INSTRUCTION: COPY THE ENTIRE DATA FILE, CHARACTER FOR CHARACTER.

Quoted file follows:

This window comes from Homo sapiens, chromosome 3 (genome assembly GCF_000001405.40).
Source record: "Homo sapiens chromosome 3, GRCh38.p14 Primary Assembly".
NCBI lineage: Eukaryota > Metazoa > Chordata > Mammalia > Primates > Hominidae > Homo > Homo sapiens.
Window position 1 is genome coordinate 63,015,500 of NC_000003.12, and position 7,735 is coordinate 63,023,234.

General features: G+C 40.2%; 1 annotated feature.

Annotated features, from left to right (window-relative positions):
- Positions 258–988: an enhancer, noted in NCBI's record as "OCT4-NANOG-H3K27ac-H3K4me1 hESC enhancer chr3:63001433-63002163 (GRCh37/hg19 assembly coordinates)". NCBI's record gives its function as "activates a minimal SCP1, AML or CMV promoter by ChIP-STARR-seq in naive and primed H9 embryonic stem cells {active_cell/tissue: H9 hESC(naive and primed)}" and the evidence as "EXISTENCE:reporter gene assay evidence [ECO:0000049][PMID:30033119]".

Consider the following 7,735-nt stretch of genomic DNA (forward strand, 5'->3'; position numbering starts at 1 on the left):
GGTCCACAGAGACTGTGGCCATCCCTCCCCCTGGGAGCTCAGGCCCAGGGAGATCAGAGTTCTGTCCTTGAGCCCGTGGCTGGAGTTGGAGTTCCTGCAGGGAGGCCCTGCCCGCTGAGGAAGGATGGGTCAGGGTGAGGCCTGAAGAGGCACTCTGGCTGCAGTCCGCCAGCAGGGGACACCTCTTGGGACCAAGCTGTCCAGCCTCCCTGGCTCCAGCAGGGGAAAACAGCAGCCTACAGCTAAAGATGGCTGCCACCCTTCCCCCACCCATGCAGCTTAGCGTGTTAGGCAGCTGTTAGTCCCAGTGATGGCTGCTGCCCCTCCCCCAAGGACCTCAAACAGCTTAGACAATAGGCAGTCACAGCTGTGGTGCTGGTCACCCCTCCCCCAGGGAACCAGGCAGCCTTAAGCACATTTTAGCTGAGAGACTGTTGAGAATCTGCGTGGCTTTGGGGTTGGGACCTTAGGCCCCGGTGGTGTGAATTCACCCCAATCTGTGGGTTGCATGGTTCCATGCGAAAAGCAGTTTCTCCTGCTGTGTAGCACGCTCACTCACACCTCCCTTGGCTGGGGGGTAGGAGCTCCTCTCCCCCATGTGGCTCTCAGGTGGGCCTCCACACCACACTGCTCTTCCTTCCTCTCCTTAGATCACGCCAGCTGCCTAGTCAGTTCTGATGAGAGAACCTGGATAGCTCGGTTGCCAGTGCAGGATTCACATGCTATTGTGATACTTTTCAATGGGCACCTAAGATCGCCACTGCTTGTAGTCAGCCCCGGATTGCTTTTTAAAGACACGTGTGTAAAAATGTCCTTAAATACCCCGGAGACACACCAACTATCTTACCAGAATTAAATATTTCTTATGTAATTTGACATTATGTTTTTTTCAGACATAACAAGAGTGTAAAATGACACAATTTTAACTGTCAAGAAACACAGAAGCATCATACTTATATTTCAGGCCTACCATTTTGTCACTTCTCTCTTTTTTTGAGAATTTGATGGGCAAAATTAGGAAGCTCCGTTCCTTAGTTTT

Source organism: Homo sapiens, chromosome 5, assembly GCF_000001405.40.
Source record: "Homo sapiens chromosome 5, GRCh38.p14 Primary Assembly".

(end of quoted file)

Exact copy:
This window comes from Homo sapiens, chromosome 3 (genome assembly GCF_000001405.40).
Source record: "Homo sapiens chromosome 3, GRCh38.p14 Primary Assembly".
NCBI lineage: Eukaryota > Metazoa > Chordata > Mammalia > Primates > Hominidae > Homo > Homo sapiens.
Window position 1 is genome coordinate 63,015,500 of NC_000003.12, and position 7,735 is coordinate 63,023,234.

General features: G+C 40.2%; 1 annotated feature.

Annotated features, from left to right (window-relative positions):
- Positions 258–988: an enhancer, noted in NCBI's record as "OCT4-NANOG-H3K27ac-H3K4me1 hESC enhancer chr3:63001433-63002163 (GRCh37/hg19 assembly coordinates)". NCBI's record gives its function as "activates a minimal SCP1, AML or CMV promoter by ChIP-STARR-seq in naive and primed H9 embryonic stem cells {active_cell/tissue: H9 hESC(naive and primed)}" and the evidence as "EXISTENCE:reporter gene assay evidence [ECO:0000049][PMID:30033119]".

Consider the following 7,735-nt stretch of genomic DNA (forward strand, 5'->3'; position numbering starts at 1 on the left):
GGTCCACAGAGACTGTGGCCATCCCTCCCCCTGGGAGCTCAGGCCCAGGGAGATCAGAGTTCTGTCCTTGAGCCCGTGGCTGGAGTTGGAGTTCCTGCAGGGAGGCCCTGCCCGCTGAGGAAGGATGGGTCAGGGTGAGGCCTGAAGAGGCACTCTGGCTGCAGTCCGCCAGCAGGGGACACCTCTTGGGACCAAGCTGTCCAGCCTCCCTGGCTCCAGCAGGGGAAAACAGCAGCCTACAGCTAAAGATGGCTGCCACCCTTCCCCCACCCATGCAGCTTAGCGTGTTAGGCAGCTGTTAGTCCCAGTGATGGCTGCTGCCCCTCCCCCAAGGACCTCAAACAGCTTAGACAATAGGCAGTCACAGCTGTGGTGCTGGTCACCCCTCCCCCAGGGAACCAGGCAGCCTTAAGCACATTTTAGCTGAGAGACTGTTGAGAATCTGCGTGGCTTTGGGGTTGGGACCTTAGGCCCCGGTGGTGTGAATTCACCCCAATCTGTGGGTTGCATGGTTCCATGCGAAAAGCAGTTTCTCCTGCTGTGTAGCACGCTCACTCACACCTCCCTTGGCTGGGGGGTAGGAGCTCCTCTCCCCCATGTGGCTCTCAGGTGGGCCTCCACACCACACTGCTCTTCCTTCCTCTCCTTAGATCACGCCAGCTGCCTAGTCAGTTCTGATGAGAGAACCTGGATAGCTCGGTTGCCAGTGCAGGATTCACATGCTATTGTGATACTTTTCAATGGGCACCTAAGATCGCCACTGCTTGTAGTCAGCCCCGGATTGCTTTTTAAAGACACGTGTGTAAAAATGTCCTTAAATACCCCGGAGACACACCAACTATCTTACCAGAATTAAATATTTCTTATGTAATTTGACATTATGTTTTTTTCAGACATAACAAGAGTGTAAAATGACACAATTTTAACTGTCAAGAAACACAGAAGCATCATACTTATATTTCAGGCCTACCATTTTGTCACTTCTCTCTTTTTTTGAGAATTTGATGGGCAAAATTAGGAAGCTCCGTTCCTTAGTTTT

Source organism: Homo sapiens, chromosome 5, assembly GCF_000001405.40.
Source record: "Homo sapiens chromosome 5, GRCh38.p14 Primary Assembly".